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O'Malley offers plea, pledge
Bishop urges healing, vows a settlement
By Michael Paulson, Globe Staff, 7/2/2003
''People's lives are more important than money,'' O'Malley told a packed news conference at St. John's Seminary in Brighton.
O'Malley's first day as archbishop-elect was filled with the symbols of his priorities, beginning with Mass and ending with a visit to the sick at Caritas St. Elizabeth's Medical Center. In between came a press conference at which he addressed himself directly to priests, laypeople, and disenfranchised Catholics and a private meeting with a dozen people harmed by clergy sexual abuse.
Late yesterday, he left Boston for Washington, D.C., en route to Palm Beach, Fla. where he has been serving as bishop. He made it clear that he intends to act swiftly upon his installation as archbishop, which will take place some time within the next 60 days.
''As the church is wracked by scandal and crisis, the stakes are very high,'' he said. ''I appeal to all Catholics to help the church to be a wounded healer by healing the divisions in our own ranks, so that we can be a leaven for good in the society in which we live.''
O'Malley's appointment, announced by the Vatican at 6 a.m. EDT yesterday, was hailed by many who have invested in him their hopes for an end to the crisis that is roiling an archdiocese once best known for its history and influence, but now world famous for a legacy of abuse.
But his honeymoon may be short. Yesterday a handful of protesters gathered outside the seminary grounds, on Commonwealth Avenue, expressing skepticism about O'Malley's record and independence. Leaders of the lay group Voice of the Faithful welcomed him, but said they want to see change soon.
Upon his installation, O'Malley will become the sixth archbishop of Boston. Never has one begun his work under such difficult conditions. In addition to the hundreds of legal claims by alleged victims and the unresolved issue of what to do with two dozen accused priests, the archdiocese faces the prospect of closing schools and parishes in the face of declining participation in Mass, a shrinking number of priests, and a dramatic plunge in fund-raising as a result of both the weak economy and the abuse crisis.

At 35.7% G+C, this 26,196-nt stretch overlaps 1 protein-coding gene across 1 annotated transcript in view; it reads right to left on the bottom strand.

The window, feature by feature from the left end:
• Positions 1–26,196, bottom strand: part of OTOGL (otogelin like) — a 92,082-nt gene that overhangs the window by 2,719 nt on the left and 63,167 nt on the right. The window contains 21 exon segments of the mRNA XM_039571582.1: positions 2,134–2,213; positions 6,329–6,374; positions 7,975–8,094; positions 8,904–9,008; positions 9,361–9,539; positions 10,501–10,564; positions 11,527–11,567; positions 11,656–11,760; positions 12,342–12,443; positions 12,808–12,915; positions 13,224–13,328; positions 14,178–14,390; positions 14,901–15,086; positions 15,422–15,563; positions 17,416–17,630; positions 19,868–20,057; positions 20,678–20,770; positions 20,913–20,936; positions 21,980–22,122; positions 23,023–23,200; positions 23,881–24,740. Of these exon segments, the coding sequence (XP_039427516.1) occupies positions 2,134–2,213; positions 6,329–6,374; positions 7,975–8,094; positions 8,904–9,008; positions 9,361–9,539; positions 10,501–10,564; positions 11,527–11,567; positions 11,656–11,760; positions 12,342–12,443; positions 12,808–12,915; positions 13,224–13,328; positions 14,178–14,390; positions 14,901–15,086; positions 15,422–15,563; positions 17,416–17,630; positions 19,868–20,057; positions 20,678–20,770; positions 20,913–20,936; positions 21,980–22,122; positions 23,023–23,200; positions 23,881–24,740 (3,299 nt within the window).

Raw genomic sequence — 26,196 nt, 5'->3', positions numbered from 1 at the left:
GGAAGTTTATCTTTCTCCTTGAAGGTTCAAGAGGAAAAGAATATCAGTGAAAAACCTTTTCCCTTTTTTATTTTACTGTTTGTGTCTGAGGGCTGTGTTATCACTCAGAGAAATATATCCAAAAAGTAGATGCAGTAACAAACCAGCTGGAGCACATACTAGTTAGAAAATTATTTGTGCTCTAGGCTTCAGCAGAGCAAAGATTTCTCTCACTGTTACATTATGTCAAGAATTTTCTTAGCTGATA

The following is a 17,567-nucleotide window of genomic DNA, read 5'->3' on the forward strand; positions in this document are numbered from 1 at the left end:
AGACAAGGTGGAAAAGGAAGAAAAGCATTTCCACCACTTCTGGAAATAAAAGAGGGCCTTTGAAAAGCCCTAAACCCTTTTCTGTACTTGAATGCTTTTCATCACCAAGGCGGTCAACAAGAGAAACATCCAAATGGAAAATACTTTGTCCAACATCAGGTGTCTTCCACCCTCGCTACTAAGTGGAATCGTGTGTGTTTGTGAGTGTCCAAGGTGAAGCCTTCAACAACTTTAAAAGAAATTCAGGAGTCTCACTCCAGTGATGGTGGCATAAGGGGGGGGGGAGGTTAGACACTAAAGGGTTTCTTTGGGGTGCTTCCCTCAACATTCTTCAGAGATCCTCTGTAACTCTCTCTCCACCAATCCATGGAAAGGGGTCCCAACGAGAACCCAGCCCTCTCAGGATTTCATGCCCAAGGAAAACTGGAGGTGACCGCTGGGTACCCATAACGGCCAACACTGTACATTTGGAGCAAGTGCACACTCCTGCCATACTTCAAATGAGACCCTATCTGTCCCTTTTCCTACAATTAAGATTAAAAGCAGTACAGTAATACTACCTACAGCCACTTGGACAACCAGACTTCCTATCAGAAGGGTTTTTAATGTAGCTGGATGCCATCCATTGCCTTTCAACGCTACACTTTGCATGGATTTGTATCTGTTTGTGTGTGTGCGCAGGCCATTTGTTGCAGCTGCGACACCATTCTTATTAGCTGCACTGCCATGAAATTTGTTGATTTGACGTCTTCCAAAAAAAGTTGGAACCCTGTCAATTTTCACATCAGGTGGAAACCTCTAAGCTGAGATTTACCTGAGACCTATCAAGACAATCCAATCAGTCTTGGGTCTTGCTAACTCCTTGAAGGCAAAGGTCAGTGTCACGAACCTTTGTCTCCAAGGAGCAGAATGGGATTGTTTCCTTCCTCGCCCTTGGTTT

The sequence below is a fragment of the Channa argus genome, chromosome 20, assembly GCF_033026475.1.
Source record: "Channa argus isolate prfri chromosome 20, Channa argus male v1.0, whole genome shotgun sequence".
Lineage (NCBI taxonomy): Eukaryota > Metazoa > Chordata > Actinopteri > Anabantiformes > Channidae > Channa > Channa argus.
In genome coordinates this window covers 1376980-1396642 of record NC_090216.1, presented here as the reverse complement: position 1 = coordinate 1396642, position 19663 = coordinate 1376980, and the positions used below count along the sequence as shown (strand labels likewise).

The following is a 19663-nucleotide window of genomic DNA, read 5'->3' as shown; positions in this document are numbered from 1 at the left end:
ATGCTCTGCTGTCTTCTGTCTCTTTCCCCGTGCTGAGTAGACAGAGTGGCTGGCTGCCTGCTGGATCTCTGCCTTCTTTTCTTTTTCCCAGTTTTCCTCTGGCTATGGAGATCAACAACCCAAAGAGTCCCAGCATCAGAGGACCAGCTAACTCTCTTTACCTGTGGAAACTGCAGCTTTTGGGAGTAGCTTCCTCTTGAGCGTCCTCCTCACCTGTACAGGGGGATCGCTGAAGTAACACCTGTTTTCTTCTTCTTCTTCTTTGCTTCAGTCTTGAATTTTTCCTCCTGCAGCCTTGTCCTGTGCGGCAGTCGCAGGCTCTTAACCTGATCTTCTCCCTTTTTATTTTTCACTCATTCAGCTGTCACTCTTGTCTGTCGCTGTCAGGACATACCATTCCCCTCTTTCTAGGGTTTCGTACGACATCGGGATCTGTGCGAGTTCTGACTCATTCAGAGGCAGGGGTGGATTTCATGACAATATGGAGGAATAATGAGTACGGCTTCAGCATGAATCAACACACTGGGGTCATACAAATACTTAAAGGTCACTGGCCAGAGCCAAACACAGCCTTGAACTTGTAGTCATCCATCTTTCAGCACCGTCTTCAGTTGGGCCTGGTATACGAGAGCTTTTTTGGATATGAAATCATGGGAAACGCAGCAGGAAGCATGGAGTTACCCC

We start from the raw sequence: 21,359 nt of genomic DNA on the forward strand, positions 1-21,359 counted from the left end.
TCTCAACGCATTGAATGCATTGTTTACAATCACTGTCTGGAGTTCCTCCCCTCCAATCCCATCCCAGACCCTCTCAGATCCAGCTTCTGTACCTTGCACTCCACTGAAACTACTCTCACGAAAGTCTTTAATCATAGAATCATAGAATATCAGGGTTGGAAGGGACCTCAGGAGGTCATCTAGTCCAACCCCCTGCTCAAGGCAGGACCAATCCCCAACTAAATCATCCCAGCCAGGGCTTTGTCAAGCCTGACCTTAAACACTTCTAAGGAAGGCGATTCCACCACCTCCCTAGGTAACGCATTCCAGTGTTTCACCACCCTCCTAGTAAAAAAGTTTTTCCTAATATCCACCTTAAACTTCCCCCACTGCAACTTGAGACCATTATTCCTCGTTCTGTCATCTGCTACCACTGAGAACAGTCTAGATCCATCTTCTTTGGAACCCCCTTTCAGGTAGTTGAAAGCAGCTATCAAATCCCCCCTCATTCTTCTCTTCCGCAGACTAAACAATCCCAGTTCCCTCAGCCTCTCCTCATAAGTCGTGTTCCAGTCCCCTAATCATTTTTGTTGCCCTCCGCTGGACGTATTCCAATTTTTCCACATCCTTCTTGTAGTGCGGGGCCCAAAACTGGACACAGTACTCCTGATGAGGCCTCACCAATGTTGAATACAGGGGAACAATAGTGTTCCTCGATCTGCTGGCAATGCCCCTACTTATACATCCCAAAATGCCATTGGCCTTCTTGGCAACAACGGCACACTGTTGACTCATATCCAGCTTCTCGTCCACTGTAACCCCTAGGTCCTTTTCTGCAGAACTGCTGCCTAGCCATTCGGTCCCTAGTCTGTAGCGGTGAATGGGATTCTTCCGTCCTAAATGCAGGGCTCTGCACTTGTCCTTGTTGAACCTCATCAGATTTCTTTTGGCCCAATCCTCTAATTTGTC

O'Malley replaces Bishop Richard G. Lennon, who has been serving as administrator of the Archdiocese of Boston since Cardinal Bernard F. Law resigned in December over criticism of his failure to remove abusive priests from ministry.
Lennon will continue to serve as administrator until O'Malley's installation. He will then return to his post as an auxiliary bishop, but he is likely to be a candidate for bishop in another diocese. Law is living at a convent in Maryland and remains a member of the College of Cardinals in Rome, serving on Vatican committees. He is entitled to vote in the next election for pope.
O'Malley referred to this moment in archdiocesan history as ''this very difficult time'' and said of his own career that ''the path has never been easy, but today it seems overwhelming.''
''The devastating effects of the sexual exploitation of minors by members of the clergy have wounded us all, beginning with the victims themselves and their families, who suffer the poisonous aftermath of abuse,'' he said. ''The entire church feels the pain of this scandal, and longs for some relief for the families and communities that have been so shaken by these sad events, and by the mishandling of these situations on the part of the church's officials.''
O'Malley is no stranger to this type of crisis. In 1992, he was appointed bishop of Fall River to repair a diocese reeling from revelations that the Rev. James R. Porter was a serial pedophile. And just last fall he was appointed bishop of Palm Beach after the two previous bishops quit because of allegations that they themselves had molested minors.